What is Cyber Violence Against Women?

In India, as elsewhere all over the world, the online harassment of women and marginalized genders and sexualities is rampant, in contrast to the Internet’s initial premise of equal opportunity and neutrality. What we have today is a flawed internet that reflects the offline world we live in, where women and marginalized communities are abused, harassed, threatened, stalked and violated on a daily basis. This paper aims to analyse the unique threats that women and marginalized sections in India face online and how Indian laws affect these problems.

What does our research say?

FII in collaboration with Freedom House conducted a research – analysis of media reports involving online harassment of high profile women, a survey of 500 women and marginalized genders and interviews with ten of the respondents (Download the entire report here). We found out:

Have you faced online violence?

  • Yes
  • No
  • Maybe

Topics that invite violence

Feminism 90%
Govt & Politics 80%
Religion 70%

Violence from males or females

Response to online violence

Block 76.1%
Report 58.2%
No response 35.3%

Violence includes

Abuse and hate speech 61%
Derogatory comments about your gender 56.2%
Mass trolling 35.7%

Affects of online violence

Self-censorship 90%
Mental health issues 70%
Public defamation 55%

Privacy Policies on social media websites

Need to be stronger 54.6%
More options to report and block 51.6%
Easier to implement 42.6%

Women don't report because

  • Not taken seriously
  • Cops not aware
  • Embarassing
  • Waste of time
  • Other

What does the cyber law in India say?

Criminal Amendment Act 2013

  1. Section 354A: demanding sexual favours/showing pornography against will.
  2. Section 354C: voyeurism and disseminating such information without consent.
  3. Section 354D: cyberstalking, despite clear indication of disinterest, or monitoring cyber activity.

Information Technology Act, 2008

  1. Section 66C: identity theft
  2. Section 66E: violation of privacy
  3. Section 67: publication and transmission of obscene content
  4. Section 67A: publication and transmission of sexually explicit material.
  5. Section 67B: publication and transmission of child pornography
  6. Section 72: breach of privacy and publication of material without consent.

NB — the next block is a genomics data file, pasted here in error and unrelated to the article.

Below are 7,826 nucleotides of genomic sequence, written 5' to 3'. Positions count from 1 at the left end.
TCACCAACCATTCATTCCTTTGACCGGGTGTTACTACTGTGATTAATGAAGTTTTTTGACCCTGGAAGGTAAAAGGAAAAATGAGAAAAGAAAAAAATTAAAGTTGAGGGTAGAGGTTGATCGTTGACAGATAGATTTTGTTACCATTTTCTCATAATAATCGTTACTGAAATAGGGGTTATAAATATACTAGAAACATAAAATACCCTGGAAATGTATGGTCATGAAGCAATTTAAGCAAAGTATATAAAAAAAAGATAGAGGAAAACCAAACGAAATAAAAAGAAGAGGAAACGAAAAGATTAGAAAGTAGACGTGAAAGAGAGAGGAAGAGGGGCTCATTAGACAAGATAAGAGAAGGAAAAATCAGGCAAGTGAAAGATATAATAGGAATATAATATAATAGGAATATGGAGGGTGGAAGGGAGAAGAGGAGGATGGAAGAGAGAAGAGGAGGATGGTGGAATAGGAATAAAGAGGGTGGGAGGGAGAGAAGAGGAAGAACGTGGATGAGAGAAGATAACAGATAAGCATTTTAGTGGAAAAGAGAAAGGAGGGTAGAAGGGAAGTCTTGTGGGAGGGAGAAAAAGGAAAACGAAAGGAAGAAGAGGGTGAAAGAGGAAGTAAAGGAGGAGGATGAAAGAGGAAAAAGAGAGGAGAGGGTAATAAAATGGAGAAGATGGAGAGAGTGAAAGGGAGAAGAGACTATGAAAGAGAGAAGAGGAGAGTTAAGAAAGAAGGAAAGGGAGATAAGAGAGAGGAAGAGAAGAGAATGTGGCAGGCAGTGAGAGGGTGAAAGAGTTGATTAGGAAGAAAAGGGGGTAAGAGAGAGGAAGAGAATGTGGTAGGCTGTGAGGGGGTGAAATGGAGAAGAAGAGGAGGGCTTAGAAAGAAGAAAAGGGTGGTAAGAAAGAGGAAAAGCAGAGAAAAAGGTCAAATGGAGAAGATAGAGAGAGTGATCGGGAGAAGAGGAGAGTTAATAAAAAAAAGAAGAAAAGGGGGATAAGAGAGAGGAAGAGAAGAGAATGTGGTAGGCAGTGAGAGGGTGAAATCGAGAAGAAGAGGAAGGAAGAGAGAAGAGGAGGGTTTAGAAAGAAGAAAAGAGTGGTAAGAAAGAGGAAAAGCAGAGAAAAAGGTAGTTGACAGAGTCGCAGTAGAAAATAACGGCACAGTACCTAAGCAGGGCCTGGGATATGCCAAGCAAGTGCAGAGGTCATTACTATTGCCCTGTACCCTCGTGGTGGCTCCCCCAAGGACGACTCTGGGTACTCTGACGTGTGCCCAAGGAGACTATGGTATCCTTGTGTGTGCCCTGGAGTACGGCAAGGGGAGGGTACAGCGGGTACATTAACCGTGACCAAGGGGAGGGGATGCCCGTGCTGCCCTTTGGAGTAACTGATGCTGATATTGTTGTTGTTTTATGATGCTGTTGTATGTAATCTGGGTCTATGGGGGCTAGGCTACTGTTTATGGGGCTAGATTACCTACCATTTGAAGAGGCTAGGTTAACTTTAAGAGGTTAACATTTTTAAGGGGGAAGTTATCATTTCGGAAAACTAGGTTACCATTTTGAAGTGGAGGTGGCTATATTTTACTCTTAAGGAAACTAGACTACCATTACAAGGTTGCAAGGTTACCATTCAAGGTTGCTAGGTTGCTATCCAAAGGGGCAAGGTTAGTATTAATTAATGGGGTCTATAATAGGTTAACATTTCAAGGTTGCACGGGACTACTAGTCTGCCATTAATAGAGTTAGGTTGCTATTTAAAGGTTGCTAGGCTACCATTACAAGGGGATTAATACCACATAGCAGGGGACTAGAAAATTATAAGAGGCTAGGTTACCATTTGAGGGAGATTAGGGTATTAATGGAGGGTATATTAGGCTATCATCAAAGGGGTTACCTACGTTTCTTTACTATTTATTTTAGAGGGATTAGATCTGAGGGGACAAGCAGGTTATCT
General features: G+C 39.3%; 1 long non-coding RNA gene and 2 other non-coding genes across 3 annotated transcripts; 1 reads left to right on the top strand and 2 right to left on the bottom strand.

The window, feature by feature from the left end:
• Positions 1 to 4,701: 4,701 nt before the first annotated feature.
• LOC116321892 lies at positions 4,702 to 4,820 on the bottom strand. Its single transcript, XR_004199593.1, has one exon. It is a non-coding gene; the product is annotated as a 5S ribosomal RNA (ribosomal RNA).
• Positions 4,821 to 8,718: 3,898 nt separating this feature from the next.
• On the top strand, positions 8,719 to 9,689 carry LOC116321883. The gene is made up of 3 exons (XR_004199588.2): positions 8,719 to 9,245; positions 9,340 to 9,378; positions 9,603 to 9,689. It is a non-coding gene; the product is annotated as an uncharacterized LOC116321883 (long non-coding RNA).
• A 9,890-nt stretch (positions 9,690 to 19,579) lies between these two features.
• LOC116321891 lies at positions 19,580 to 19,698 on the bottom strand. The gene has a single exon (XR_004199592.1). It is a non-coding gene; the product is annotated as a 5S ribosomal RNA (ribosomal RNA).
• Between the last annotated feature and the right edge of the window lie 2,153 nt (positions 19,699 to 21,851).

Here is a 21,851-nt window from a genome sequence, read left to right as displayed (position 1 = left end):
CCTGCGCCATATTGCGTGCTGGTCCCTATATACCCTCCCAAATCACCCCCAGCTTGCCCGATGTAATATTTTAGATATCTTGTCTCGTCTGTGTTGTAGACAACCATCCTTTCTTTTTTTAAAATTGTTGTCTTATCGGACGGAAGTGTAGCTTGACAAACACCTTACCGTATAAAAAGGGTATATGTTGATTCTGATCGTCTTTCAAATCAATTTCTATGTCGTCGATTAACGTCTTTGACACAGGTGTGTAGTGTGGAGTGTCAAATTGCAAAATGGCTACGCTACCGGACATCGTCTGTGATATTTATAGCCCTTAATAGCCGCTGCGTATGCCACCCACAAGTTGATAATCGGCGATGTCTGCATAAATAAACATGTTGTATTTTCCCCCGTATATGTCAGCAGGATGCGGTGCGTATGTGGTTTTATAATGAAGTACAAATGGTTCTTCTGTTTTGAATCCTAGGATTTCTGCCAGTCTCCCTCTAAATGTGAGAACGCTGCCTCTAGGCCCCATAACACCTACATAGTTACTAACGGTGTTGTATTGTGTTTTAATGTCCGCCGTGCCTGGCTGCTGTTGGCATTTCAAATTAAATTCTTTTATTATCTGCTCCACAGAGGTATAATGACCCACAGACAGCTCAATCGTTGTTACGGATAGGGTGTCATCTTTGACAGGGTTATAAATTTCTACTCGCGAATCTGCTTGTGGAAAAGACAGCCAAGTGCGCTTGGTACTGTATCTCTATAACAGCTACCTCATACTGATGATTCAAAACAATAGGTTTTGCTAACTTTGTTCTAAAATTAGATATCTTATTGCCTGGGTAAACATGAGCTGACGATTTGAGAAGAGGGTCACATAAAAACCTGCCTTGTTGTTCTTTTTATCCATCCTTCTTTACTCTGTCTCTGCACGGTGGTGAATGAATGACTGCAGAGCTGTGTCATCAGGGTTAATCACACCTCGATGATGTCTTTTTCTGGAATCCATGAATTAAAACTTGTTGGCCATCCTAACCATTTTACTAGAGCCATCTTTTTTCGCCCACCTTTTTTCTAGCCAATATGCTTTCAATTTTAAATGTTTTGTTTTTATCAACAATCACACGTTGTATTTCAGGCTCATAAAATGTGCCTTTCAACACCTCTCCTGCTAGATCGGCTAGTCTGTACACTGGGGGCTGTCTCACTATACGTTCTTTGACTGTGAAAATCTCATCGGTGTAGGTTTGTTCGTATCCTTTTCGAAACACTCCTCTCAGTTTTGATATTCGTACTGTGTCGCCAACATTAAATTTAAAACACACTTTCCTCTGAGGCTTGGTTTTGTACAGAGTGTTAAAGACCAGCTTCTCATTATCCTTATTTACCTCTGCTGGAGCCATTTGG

Indecent Representation of Women (Prohibition) Bill, 2012

The Indecent Representation of Women (Prohibition) Amendment Bill, 2012 seeks to broaden the scope of the law to cover the audio-visual media and content in electronic form, prescribing stringent penalties which would act as deterrent to violation of the law.

As per the proposed amendments, distribution of material will also include distribution on the internet.

What are we doing?

Like every year, we are running a camapign around the 16 Days of Activism – The 16 Days of Activism Against Gender-based Violence is a global campaign that was started in 1991.The campaign hopes to raise awareness about gender-based violence as a human rights issue at the local, national, regional and international level.

In 2014, we ran 16 DOA Campaign Against Sexual Harassment where we asked people to submit personal stories of sexual harassment to shift the focus from the survivor to the perpetrator. In 2015, we ran #GBVInMedia where we analysed media misrepresentation and misreportage of gender-based violence.

This year, based on our research report, we are running a campaign against online abuse and harassment that women face especially on social media websites. Our campaign #DigitalHifazat – name courtesy Raju Tai – campaigns for a secure and safe internet for all.

How can you participate?

As we demand for #DigitalHifazat, we ask you, how do you imagine your internet, what do you want to see in your idea of a safe and secure internet?

  • Share your story with us – it can be a story, video, image, artwork, comic, audio podcast, memes, etc.
  • Spread the word – share this campaign call with your friends on social and tag us with #DigitalHifazat
  • Send us your reccommendations – what do you think we can do to make the web more secure for women and marginalized groups? Tell us!

Let’s build our #DigitalHifazat together!

#DigitalHifazat Video

#DigitalHifazat Stories

#DigitalHifazat Posters

Events & Conferences

Indian School of Governance, Hyderabad

Digital Citizen Summit by DEF India, Bengaluru

Live Talk on #DigitalHifazat with WION Amicus

Internet Governance Forum (IGF) 2016, Mexico

Press & Media Coverage

1. Call for #DigitalHifazat to combat violence against women in virtual spaces, Factor Daily

2. Online abuse “affects” 50% plus Indian women using social media, 36% don’t respond due to “lack of support”, Counterview

3. Keeping the internet safe for women and marginalized communities in India, Access Now

4. Feminism in India: how simple technologies give women a voice and push shame away, Womanity

5. Survey Finds Nearly 50% of Women In Indian Cities Face Online Abuse, Fewer Report Them, Indiatimes

6. Online abuse remains a serious issue in India, NewsX

7. Only a quarter of world’s Internet users got free access in 2016, The Hindu

8. Freedom on the Net 2016 India Country Report, Freedom House

9. Digital Violence in India: Silencing Women’s Voices Online and What We Need To Do About It, CIMA Blog


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